Saturday, 25 October 2014

Fableland

Aw, shucks, he’s just kindly, old, unassuming cartoonist Paul Terry. That’s the impression you’re left with reading The Corning Evening Leader of July 23, 1951.

Even Terrytoons fans are liable to bust a gut more reading his response to the “millionaire” question than they ever did watching his cartoons. Terry must have been pocketing a nice chunk if his shorts were playing in thousands of theatres on any given day. Soon, he worked out a deal with CBS to air his cartoons, then sold his whole studio to the network in January 1956 for $3,000,000 and retired to an exclusive men’s club.

Even though it’s 1951, Terry is still talking about the Fables cartoons he made from 1921 until 1929 when he was unceremoniously fired by Amadee Van Beuren, who had just been wed a couple of hours before. Yet he conveniently forgets Farmer Alfalfa, the human character he managed to wrest from the Van Beuren studio, which announced a series of Al cartoons in the early ‘30s.

A Woman's New York
By Alice Hughes

TV NOW CLAIMS MIGHTY MOUSE, PIONEER OF FILM CARTOONS
One of the best-known characters of the film industry, yet the least Hollywood-type; whose pictures have been shown more often and in more theatres than any others in the world; who rarely goes to the Coast but works quietly and happily in a place called Fableland, in New Rochelle, 16 miles from New York, is Paul Terry the movie cartoon producer. No one has been able to take a numerical count on his ability to make the world laugh in the past 36 years. We do know he has populated movie screens here and abroad with the antics of his animated family—Mighty Mouse, Heckle, Jeckle, the Talking Magpies, Dinky and the wobbly Little Duck, characters that flicker through the Terrytoon animated films distributed these past two years by 20th Century Fox.
To oblige me, Mr. Terry had come in from Fableland to lunch with me in New York. I regretted and wished I had gone there after he described Terrytoons Studios where he employs about one hundred artists to animate the 17 or 18 cartoons that are always in current production. His weekly payroll is $10,000. According to Spyros Skouras, president of 20th Century Fox, Paul Terry underestimates when he says that 10,000 theatres are at all times running one or another of the 26 animated Terrytoons he makes in a year. There are at least 12,000 theatres. I asked him if all this hadn't made him a millionaire. His answer was typical. "It has given me several millions in contentment," he said simply. Modesty as a characteristic is little in evidence among the people who make my world.
This quietly humorous man in his early 70’s bowled me over.
Terry's cartoon characters are always little animals, never people. "No one takes offense with animals," is his explanation. Besides the stories Terry gives birth to from imagination, he draws upon the 220 Aesop's Fables. Out-Aesoping Aesop, Terry has stretched these fables to twice their number retaining their eternal truth homespun philosophy and sure-fire laughs. Aesop's fables long have been in the domain.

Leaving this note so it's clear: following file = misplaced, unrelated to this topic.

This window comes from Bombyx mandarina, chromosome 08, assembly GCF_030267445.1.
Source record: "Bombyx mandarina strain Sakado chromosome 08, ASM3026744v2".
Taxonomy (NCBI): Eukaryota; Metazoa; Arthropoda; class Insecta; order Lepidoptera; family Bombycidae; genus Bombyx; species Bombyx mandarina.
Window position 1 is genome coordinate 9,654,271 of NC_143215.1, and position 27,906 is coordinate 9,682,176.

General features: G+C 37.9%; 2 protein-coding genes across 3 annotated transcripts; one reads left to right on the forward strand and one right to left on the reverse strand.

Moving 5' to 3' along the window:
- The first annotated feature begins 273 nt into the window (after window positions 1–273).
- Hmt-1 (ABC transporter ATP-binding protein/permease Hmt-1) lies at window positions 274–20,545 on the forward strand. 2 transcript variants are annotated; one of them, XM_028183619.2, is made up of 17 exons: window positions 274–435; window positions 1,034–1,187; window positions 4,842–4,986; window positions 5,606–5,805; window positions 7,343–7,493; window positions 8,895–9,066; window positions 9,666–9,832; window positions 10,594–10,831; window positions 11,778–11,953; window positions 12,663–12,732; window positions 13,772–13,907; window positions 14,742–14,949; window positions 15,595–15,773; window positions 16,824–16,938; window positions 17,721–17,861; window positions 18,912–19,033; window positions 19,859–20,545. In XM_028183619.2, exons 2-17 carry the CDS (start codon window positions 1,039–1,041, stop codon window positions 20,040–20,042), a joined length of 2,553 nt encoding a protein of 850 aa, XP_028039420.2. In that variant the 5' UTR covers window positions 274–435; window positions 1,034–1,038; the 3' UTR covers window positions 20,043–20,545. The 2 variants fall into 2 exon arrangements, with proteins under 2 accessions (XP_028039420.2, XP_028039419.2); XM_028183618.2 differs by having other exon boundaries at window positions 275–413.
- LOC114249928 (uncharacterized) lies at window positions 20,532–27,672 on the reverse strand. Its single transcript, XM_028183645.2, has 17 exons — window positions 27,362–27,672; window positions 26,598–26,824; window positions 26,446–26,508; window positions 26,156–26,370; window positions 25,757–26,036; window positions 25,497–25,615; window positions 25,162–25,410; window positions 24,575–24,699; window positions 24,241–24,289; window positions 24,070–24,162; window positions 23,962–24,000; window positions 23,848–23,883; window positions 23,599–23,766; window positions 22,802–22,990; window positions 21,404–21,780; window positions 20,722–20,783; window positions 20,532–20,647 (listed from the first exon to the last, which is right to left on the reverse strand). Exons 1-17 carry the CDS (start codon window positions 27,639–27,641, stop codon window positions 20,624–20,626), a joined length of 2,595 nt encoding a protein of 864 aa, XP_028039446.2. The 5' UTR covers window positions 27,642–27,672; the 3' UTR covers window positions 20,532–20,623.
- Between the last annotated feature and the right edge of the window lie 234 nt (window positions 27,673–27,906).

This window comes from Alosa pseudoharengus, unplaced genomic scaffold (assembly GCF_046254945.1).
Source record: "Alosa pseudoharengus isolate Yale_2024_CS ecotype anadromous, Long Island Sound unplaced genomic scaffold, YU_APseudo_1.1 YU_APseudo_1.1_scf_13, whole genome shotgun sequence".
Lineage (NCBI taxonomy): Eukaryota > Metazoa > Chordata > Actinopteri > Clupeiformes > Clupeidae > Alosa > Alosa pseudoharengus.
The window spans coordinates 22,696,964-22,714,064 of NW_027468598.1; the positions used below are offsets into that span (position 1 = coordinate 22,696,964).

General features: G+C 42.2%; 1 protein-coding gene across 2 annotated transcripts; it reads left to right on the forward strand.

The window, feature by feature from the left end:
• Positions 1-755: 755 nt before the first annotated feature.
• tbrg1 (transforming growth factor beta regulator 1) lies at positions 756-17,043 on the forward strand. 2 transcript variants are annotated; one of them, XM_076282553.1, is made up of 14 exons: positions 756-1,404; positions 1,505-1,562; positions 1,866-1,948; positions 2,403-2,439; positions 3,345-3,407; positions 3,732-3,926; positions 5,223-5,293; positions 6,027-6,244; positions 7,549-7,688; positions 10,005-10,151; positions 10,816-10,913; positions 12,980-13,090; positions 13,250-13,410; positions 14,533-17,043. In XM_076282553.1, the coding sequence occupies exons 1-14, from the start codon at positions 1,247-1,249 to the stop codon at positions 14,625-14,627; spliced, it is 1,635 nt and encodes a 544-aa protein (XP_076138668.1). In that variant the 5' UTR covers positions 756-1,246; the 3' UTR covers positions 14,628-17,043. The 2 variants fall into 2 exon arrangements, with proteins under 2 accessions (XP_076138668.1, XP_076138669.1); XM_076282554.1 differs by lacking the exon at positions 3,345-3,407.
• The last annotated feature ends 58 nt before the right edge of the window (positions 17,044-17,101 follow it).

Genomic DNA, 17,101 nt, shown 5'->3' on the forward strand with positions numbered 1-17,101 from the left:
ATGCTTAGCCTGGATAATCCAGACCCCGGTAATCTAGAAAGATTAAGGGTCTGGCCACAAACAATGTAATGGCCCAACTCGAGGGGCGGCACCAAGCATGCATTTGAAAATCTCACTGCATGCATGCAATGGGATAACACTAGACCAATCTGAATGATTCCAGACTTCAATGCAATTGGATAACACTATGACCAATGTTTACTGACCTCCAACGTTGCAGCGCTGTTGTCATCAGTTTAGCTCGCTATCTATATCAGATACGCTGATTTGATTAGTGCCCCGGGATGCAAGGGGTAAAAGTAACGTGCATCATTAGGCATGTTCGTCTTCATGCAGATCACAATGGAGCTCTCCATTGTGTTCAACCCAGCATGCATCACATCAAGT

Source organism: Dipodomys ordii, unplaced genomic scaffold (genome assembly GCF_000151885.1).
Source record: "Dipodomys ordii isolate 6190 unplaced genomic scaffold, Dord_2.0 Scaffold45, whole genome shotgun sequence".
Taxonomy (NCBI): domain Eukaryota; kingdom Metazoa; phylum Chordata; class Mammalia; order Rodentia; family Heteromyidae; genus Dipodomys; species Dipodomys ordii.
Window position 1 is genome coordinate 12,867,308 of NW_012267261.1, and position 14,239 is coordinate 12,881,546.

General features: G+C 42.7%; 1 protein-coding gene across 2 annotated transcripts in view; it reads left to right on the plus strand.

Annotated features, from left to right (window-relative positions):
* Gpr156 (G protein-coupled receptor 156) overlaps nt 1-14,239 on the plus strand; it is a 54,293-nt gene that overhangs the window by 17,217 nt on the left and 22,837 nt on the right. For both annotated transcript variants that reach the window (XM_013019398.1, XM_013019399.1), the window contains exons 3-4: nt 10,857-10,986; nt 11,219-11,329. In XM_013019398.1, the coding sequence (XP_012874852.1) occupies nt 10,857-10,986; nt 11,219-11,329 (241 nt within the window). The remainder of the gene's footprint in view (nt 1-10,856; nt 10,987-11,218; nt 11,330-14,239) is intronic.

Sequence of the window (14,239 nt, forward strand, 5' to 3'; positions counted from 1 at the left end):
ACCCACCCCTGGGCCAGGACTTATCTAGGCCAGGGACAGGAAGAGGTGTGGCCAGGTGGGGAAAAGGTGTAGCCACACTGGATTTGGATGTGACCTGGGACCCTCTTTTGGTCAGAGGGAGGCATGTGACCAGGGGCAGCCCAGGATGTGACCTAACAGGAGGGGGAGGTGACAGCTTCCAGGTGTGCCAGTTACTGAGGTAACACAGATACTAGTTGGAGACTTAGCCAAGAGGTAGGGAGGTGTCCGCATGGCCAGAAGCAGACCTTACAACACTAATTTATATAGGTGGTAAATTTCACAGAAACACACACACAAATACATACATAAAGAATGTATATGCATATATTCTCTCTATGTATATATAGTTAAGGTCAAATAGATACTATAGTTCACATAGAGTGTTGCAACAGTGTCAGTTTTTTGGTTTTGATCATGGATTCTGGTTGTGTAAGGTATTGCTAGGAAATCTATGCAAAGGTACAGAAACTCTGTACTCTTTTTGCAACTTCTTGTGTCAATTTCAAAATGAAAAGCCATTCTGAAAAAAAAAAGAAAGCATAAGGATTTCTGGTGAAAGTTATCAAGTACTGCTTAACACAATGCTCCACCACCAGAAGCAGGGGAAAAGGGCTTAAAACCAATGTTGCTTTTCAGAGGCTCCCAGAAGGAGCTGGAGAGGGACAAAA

This versatile cartoonist turns with ease from one talent to another. At the moment he is readying Terrytoons for television, and he has also just written a song called "The Miracle," about to be published by Charles Hansen Music Co.
Records prove that Paul Terry's friend Winsor McKay, [sic] an editorial and strip cartoonist, made the first film cartoon in this country. This was just before 1913, when Terry gave up a job as a strip cartoonist for King Features, as well as staff artist for the old N. Y. Daily Press, to go into film cartoons. Today it takes dozens of artists and thousands of individual drawings to make one modern Terrytoon. But Terry did his first one in his combination bedroom - living room studio by himself, using only a few hundred drawings for his 220 feet of animated cartoon called "Little Herman," showing a sleight-of-hand artist doing magic tricks.
Making it was hard enough, but selling it was next to impossible. Lewis J. Selznick offered him $1 per foot for it. As it had cost $330 to complete, Terry could not afford to sell it for $250. So he next took the cartoon about Herman the magican to Edwin Thanhouser who doubted audiences would care for it. Terry hustled out to collect an audience but all he could find was kids. They looked with wonderment at first, but laughed excitedly through the rest of the picture. Thanhouser bought the first Terrytoon and thus the pioneer of film cartoons began his long career 36 years old. [sic]
Making a film cartoon today is quite a different story from 1915. It then cost $1.35 per foot. Now it costs $65. Each 5 seconds of screen times requires 7 1-12 feet of film. In a 7-minute Terrytoon there are from 7 to 10 thousand separate drawings and it takes eight months to do one complete picture. Besides the film cartoon and the imminent television, Paul Terry has produced 334 comic books. These again are based on his beloved little animals which stand for forces of good, mischief, naughtiness and so forth. In the month of May, Terry's comics had reached an Impressive 80 million printing aggregate.


By the way, I checked about the status of Terry’s song. I couldn’t locate it, but Charles Hansen Music is still a member of ASCAP.

Terry must have given an audience to a throng of reporters the day he spoke to Miss Hughes. A similar story found its way onto the Associated Press wire. We’ll pass it along in due time.

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